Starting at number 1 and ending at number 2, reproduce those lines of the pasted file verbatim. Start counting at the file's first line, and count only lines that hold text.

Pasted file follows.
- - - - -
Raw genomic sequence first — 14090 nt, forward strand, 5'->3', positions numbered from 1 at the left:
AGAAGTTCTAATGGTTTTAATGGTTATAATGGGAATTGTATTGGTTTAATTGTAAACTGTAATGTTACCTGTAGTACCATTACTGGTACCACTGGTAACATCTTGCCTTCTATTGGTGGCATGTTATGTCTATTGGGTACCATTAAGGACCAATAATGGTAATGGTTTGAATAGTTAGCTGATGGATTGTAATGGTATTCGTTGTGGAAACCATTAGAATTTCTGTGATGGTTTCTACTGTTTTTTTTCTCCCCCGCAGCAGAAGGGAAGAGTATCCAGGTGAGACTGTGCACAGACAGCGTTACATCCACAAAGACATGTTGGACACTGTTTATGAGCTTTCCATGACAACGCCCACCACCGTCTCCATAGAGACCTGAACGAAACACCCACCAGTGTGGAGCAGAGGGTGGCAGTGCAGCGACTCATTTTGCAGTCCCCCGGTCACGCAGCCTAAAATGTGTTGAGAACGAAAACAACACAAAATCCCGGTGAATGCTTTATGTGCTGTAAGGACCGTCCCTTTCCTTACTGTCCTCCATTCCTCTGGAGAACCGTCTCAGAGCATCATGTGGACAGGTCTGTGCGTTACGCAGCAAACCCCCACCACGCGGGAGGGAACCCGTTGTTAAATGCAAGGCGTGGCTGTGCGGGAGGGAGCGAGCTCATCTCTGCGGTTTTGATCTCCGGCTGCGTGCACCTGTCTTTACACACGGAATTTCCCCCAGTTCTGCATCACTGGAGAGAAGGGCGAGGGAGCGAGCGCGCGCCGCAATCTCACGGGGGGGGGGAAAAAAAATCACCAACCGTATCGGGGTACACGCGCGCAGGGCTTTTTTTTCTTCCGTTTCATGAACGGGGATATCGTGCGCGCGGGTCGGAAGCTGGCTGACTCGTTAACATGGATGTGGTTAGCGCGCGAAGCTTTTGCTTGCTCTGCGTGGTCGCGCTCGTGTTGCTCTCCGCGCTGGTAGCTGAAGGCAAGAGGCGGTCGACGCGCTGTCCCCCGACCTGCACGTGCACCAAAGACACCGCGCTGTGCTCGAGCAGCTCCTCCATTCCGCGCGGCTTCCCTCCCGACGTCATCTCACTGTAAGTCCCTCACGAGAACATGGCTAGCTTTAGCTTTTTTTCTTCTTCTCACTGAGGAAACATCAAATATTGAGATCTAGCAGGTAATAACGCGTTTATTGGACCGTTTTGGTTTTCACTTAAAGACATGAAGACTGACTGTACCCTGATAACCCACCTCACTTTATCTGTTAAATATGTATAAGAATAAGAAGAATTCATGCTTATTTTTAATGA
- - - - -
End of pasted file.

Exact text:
Raw genomic sequence first — 14090 nt, forward strand, 5'->3', positions numbered from 1 at the left:
AGAAGTTCTAATGGTTTTAATGGTTATAATGGGAATTGTATTGGTTTAATTGTAAACTGTAATGTTACCTGTAGTACCATTACTGGTACCACTGGTAACATCTTGCCTTCTATTGGTGGCATGTTATGTCTATTGGGTACCATTAAGGACCAATAATGGTAATGGTTTGAATAGTTAGCTGATGGATTGTAATGGTATTCGTTGTGGAAACCATTAGAATTTCTGTGATGGTTTCTACTGTTTTTTTTCTCCCCCGCAGCAGAAGGGAAGAGTATCCAGGTGAGACTGTGCACAGACAGCGTTACATCCACAAAGACATGTTGGACACTGTTTATGAGCTTTCCATGACAACGCCCACCACCGTCTCCATAGAGACCTGAACGAAACACCCACCAGTGTGGAGCAGAGGGTGGCAGTGCAGCGACTCATTTTGCAGTCCCCCGGTCACGCAGCCTAAAATGTGTTGAGAACGAAAACAACACAAAATCCCGGTGAATGCTTTATGTGCTGTAAGGACCGTCCCTTTCCTTACTGTCCTCCATTCCTCTGGAGAACCGTCTCAGAGCATCATGTGGACAGGTCTGTGCGTTACGCAGCAAACCCCCACCACGCGGGAGGGAACCCGTTGTTAAATGCAAGGCGTGGCTGTGCGGGAGGGAGCGAGCTCATCTCTGCGGTTTTGATCTCCGGCTGCGTGCACCTGTCTTTACACACGGAATTTCCCCCAGTTCTGCATCACTGGAGAGAAGGGCGAGGGAGCGAGCGCGCGCCGCAATCTCACGGGGGGGGGGAAAAAAAATCACCAACCGTATCGGGGTACACGCGCGCAGGGCTTTTTTTTCTTCCGTTTCATGAACGGGGATATCGTGCGCGCGGGTCGGAAGCTGGCTGACTCGTTAACATGGATGTGGTTAGCGCGCGAAGCTTTTGCTTGCTCTGCGTGGTCGCGCTCGTGTTGCTCTCCGCGCTGGTAGCTGAAGGCAAGAGGCGGTCGACGCGCTGTCCCCCGACCTGCACGTGCACCAAAGACACCGCGCTGTGCTCGAGCAGCTCCTCCATTCCGCGCGGCTTCCCTCCCGACGTCATCTCACTGTAAGTCCCTCACGAGAACATGGCTAGCTTTAGCTTTTTTTCTTCTTCTCACTGAGGAAACATCAAATATTGAGATCTAGCAGGTAATAACGCGTTTATTGGACCGTTTTGGTTTTCACTTAAAGACATGAAGACTGACTGTACCCTGATAACCCACCTCACTTTATCTGTTAAATATGTATAAGAATAAGAAGAATTCATGCTTATTTTTAATGA